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S.Africa president unveils $26 billion virus relief plan

South Africa’s President Cyril Ramaphosa on Tuesday announced a $26 billion relief package aimed at stimulating the economy and cushion the vulnerable people during the coronavirus pandemic.

In a special address to the nation, Ramaphosa announced “a massive social and economic support package of 500 billion rand ($26.3 billion), which amounts to about 10 percent of our GDP.”

“The impact of the coronavirus requires an extraordinary coronavirus budget…the scale of this emergency programme is historical,” he said.

Before the virus arrived last month, Africa’s most advanced economy was already reeling from a recession, deteriorating public finances and a swollen budget deficit.

The economy which grew by a paltry 0.3 percent last year, is now expected to contract by 6.1 percent, according to the central bank.

Ramaphosa said a portion of the virus relief funds will be redirected from the current budget and the rest would be sourced from the local unemployment insurance fund and from global partners and international finance institutions.

South Africa is in its fourth week of a five-week lockdown imposed expected to run to the end of April.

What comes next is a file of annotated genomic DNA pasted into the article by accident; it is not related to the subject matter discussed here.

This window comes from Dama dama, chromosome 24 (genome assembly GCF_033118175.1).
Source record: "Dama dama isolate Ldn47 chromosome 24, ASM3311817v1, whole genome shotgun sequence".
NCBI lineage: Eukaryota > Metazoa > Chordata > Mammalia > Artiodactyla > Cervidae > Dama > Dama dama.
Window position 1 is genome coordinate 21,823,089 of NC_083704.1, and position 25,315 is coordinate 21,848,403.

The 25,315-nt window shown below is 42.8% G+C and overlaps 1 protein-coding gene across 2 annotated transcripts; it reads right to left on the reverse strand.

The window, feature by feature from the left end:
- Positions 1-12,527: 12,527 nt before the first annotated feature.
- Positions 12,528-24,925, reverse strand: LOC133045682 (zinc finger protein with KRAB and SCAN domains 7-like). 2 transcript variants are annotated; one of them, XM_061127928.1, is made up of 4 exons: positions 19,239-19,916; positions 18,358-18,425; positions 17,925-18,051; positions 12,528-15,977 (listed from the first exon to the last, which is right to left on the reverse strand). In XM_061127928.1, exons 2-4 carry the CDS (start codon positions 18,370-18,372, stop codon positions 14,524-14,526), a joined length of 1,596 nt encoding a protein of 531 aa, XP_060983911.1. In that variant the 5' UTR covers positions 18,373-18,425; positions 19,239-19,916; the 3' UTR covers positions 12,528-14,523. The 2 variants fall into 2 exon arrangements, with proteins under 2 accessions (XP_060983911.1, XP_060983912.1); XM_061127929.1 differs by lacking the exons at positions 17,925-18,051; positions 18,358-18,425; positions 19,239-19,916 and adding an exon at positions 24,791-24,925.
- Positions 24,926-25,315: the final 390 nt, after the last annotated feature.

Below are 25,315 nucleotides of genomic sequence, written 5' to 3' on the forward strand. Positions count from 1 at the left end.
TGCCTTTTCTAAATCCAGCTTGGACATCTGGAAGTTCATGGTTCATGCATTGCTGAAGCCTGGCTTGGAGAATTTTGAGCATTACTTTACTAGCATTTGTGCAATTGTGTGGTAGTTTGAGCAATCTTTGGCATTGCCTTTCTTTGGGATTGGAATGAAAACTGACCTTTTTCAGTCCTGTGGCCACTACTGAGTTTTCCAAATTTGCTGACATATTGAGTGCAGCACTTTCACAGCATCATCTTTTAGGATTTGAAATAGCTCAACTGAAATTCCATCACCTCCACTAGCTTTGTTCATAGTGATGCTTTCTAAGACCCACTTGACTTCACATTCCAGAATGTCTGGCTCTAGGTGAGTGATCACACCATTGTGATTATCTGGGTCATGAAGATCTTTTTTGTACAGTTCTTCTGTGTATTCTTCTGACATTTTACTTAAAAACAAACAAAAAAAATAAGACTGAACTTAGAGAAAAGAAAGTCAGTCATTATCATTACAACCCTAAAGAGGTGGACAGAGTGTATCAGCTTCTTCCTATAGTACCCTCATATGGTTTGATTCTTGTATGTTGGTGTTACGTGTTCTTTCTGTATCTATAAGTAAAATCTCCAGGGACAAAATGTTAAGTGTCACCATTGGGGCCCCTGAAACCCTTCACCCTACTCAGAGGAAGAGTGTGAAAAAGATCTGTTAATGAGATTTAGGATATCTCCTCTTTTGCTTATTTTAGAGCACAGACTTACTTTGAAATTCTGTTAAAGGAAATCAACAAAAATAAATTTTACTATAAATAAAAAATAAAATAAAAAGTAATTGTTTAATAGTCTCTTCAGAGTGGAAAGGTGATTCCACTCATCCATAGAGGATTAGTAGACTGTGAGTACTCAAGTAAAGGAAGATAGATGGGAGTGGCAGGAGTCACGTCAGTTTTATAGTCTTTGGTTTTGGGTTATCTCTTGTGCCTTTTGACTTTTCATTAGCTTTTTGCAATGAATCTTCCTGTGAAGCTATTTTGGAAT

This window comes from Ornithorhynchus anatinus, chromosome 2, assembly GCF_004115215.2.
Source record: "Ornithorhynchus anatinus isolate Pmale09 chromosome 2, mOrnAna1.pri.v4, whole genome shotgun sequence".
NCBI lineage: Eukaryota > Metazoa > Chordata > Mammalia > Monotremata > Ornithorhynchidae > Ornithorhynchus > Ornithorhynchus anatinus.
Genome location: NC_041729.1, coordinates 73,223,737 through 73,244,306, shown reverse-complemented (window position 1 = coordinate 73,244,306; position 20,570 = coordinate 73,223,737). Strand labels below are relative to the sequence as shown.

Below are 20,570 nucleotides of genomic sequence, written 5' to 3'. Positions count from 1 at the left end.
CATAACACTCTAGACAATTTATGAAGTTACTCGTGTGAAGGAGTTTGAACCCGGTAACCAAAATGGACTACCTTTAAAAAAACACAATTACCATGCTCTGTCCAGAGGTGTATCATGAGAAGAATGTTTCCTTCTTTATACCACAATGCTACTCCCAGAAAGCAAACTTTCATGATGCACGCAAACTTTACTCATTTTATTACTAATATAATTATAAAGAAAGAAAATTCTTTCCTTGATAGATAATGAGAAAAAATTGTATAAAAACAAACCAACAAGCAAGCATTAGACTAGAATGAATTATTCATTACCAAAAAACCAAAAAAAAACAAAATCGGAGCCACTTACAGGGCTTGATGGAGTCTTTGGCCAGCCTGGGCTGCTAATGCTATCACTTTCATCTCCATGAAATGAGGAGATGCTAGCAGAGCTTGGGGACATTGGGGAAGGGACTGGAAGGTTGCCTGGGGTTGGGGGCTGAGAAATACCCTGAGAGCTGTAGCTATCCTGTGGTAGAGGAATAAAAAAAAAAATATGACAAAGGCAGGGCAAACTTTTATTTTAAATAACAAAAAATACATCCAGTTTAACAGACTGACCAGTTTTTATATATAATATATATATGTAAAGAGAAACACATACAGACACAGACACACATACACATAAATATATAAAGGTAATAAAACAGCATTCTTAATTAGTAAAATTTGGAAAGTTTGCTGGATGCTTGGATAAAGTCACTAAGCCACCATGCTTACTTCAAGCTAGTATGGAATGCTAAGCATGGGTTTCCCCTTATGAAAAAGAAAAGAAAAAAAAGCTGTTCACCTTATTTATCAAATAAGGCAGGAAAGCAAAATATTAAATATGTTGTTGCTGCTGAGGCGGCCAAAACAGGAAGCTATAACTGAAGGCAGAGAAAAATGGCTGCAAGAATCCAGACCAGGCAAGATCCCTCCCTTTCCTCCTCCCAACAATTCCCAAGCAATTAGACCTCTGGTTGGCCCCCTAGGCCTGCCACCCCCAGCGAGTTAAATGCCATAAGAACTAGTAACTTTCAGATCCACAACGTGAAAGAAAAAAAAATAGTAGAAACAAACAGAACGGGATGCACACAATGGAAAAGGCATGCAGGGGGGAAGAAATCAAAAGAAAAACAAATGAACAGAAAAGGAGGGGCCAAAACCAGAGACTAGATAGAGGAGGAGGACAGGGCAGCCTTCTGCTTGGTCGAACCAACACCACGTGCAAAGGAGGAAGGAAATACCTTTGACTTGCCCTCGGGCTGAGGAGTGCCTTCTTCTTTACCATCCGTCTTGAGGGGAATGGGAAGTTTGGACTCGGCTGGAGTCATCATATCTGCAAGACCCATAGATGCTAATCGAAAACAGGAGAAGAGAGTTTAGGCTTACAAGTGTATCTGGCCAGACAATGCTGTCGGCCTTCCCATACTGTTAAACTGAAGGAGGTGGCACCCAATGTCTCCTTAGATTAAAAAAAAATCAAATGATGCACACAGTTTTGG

With many people out of work or companies shut down to observe the lockdown “poverty and food insecurity have deepened dramatically in the course of just a few weeks,” said Ramaphosa.

Scenes of people fighting for food parcels or looting from supermarkets, have been reported in parts of the country.

Around $2.6 billion would be channelled towards the most vulnerable people through social grants.

Around a quarter of a million food parcels would be distributed over the next two weeks.

Ramaphosa said the country was embarking on a phase aimed at stabilising the economy and address the decline in supply and demand and protect jobs.

The unemployed and workers whose employers have been able to pay their wages, will also get relief from the fund.

An official study published earlier in the said found that almost two-thirds of businesses believed the pandemic would have a “substantially worse impact” on their business compared with the 2008/9 financial crisis.

The country has so far reported 58 deaths out of 3,465 coronavirus infections, slightly behind Egypt.

“Medical doctors inform us that we are still in the early stages of this pandemic,” Ramaphosa warned, adding that the lockdown would not abruptly end but would be eased out in phases.